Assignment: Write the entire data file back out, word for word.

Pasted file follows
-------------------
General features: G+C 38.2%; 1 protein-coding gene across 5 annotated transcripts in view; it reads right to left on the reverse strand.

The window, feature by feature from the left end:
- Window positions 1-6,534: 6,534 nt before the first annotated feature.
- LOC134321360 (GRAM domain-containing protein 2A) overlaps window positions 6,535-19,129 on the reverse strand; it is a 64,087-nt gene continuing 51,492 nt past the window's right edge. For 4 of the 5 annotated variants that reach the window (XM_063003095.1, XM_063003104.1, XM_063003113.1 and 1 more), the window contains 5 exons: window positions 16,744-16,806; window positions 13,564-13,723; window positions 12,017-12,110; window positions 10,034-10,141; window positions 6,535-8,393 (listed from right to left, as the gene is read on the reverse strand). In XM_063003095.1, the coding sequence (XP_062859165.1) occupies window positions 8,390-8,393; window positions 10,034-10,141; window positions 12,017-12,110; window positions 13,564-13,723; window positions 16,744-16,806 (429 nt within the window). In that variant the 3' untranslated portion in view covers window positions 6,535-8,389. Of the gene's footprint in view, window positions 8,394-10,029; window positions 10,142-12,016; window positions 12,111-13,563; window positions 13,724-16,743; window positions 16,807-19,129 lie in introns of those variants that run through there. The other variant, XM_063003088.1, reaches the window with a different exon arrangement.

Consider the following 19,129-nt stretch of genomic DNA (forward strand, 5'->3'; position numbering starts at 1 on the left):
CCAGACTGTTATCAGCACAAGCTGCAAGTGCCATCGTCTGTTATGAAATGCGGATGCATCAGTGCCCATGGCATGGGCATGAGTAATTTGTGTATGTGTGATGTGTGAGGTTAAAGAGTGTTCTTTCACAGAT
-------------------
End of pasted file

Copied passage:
General features: G+C 38.2%; 1 protein-coding gene across 5 annotated transcripts in view; it reads right to left on the reverse strand.

The window, feature by feature from the left end:
- Window positions 1-6,534: 6,534 nt before the first annotated feature.
- LOC134321360 (GRAM domain-containing protein 2A) overlaps window positions 6,535-19,129 on the reverse strand; it is a 64,087-nt gene continuing 51,492 nt past the window's right edge. For 4 of the 5 annotated variants that reach the window (XM_063003095.1, XM_063003104.1, XM_063003113.1 and 1 more), the window contains 5 exons: window positions 16,744-16,806; window positions 13,564-13,723; window positions 12,017-12,110; window positions 10,034-10,141; window positions 6,535-8,393 (listed from right to left, as the gene is read on the reverse strand). In XM_063003095.1, the coding sequence (XP_062859165.1) occupies window positions 8,390-8,393; window positions 10,034-10,141; window positions 12,017-12,110; window positions 13,564-13,723; window positions 16,744-16,806 (429 nt within the window). In that variant the 3' untranslated portion in view covers window positions 6,535-8,389. Of the gene's footprint in view, window positions 8,394-10,029; window positions 10,142-12,016; window positions 12,111-13,563; window positions 13,724-16,743; window positions 16,807-19,129 lie in introns of those variants that run through there. The other variant, XM_063003088.1, reaches the window with a different exon arrangement.

Consider the following 19,129-nt stretch of genomic DNA (forward strand, 5'->3'; position numbering starts at 1 on the left):
CCAGACTGTTATCAGCACAAGCTGCAAGTGCCATCGTCTGTTATGAAATGCGGATGCATCAGTGCCCATGGCATGGGCATGAGTAATTTGTGTATGTGTGATGTGTGAGGTTAAAGAGTGTTCTTTCACAGAT